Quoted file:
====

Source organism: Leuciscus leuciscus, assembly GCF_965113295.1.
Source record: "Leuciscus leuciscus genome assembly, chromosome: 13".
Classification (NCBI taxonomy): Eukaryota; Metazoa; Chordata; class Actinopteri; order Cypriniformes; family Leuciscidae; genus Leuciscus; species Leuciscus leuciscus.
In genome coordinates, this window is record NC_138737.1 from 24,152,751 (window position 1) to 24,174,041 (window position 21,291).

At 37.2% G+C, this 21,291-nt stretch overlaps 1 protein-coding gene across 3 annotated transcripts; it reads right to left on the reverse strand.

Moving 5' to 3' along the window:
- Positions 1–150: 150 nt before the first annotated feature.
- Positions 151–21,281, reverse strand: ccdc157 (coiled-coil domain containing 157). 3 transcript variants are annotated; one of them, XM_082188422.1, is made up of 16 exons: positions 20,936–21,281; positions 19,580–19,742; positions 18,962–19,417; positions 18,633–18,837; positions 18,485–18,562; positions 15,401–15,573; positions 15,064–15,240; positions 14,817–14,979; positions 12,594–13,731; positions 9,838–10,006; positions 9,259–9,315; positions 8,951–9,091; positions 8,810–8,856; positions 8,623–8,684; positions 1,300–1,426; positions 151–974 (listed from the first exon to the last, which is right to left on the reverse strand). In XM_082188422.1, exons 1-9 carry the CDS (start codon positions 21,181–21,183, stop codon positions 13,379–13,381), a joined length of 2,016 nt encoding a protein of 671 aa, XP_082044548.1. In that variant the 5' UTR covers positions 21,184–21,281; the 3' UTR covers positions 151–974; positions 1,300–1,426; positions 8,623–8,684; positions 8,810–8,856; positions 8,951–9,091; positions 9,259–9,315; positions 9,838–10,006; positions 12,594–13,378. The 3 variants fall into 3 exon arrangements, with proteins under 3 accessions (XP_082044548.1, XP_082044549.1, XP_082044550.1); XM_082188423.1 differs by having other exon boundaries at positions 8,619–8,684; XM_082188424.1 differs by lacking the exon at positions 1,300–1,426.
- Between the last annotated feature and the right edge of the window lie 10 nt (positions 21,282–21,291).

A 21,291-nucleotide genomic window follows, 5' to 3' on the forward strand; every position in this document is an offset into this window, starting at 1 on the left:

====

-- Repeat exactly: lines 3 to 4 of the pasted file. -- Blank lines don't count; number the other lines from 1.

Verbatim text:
Classification (NCBI taxonomy): Eukaryota; Metazoa; Chordata; class Actinopteri; order Cypriniformes; family Leuciscidae; genus Leuciscus; species Leuciscus leuciscus.
In genome coordinates, this window is record NC_138737.1 from 24,152,751 (window position 1) to 24,174,041 (window position 21,291).